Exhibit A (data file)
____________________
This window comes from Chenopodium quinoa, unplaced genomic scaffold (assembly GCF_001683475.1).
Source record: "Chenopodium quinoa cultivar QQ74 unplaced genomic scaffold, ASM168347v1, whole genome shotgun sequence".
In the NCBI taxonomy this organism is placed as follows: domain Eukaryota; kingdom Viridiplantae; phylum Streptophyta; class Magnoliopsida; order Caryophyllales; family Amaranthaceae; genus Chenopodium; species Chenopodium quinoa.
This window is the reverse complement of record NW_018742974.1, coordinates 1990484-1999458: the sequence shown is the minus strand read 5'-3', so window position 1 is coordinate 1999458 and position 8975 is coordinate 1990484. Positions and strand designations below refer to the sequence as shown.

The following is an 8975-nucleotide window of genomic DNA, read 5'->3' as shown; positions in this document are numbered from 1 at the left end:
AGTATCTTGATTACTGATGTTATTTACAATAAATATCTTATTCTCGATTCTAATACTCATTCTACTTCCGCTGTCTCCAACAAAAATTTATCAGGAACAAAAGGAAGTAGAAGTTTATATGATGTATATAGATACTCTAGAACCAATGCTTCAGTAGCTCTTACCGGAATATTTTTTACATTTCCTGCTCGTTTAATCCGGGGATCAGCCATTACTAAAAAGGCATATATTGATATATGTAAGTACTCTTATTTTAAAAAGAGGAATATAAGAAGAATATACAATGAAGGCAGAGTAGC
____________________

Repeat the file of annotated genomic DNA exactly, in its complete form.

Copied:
This window comes from Chenopodium quinoa, unplaced genomic scaffold (assembly GCF_001683475.1).
Source record: "Chenopodium quinoa cultivar QQ74 unplaced genomic scaffold, ASM168347v1, whole genome shotgun sequence".
In the NCBI taxonomy this organism is placed as follows: domain Eukaryota; kingdom Viridiplantae; phylum Streptophyta; class Magnoliopsida; order Caryophyllales; family Amaranthaceae; genus Chenopodium; species Chenopodium quinoa.
This window is the reverse complement of record NW_018742974.1, coordinates 1990484-1999458: the sequence shown is the minus strand read 5'-3', so window position 1 is coordinate 1999458 and position 8975 is coordinate 1990484. Positions and strand designations below refer to the sequence as shown.

The following is an 8975-nucleotide window of genomic DNA, read 5'->3' as shown; positions in this document are numbered from 1 at the left end:
AGTATCTTGATTACTGATGTTATTTACAATAAATATCTTATTCTCGATTCTAATACTCATTCTACTTCCGCTGTCTCCAACAAAAATTTATCAGGAACAAAAGGAAGTAGAAGTTTATATGATGTATATAGATACTCTAGAACCAATGCTTCAGTAGCTCTTACCGGAATATTTTTTACATTTCCTGCTCGTTTAATCCGGGGATCAGCCATTACTAAAAAGGCATATATTGATATATGTAAGTACTCTTATTTTAAAAAGAGGAATATAAGAAGAATATACAATGAAGGCAGAGTAGC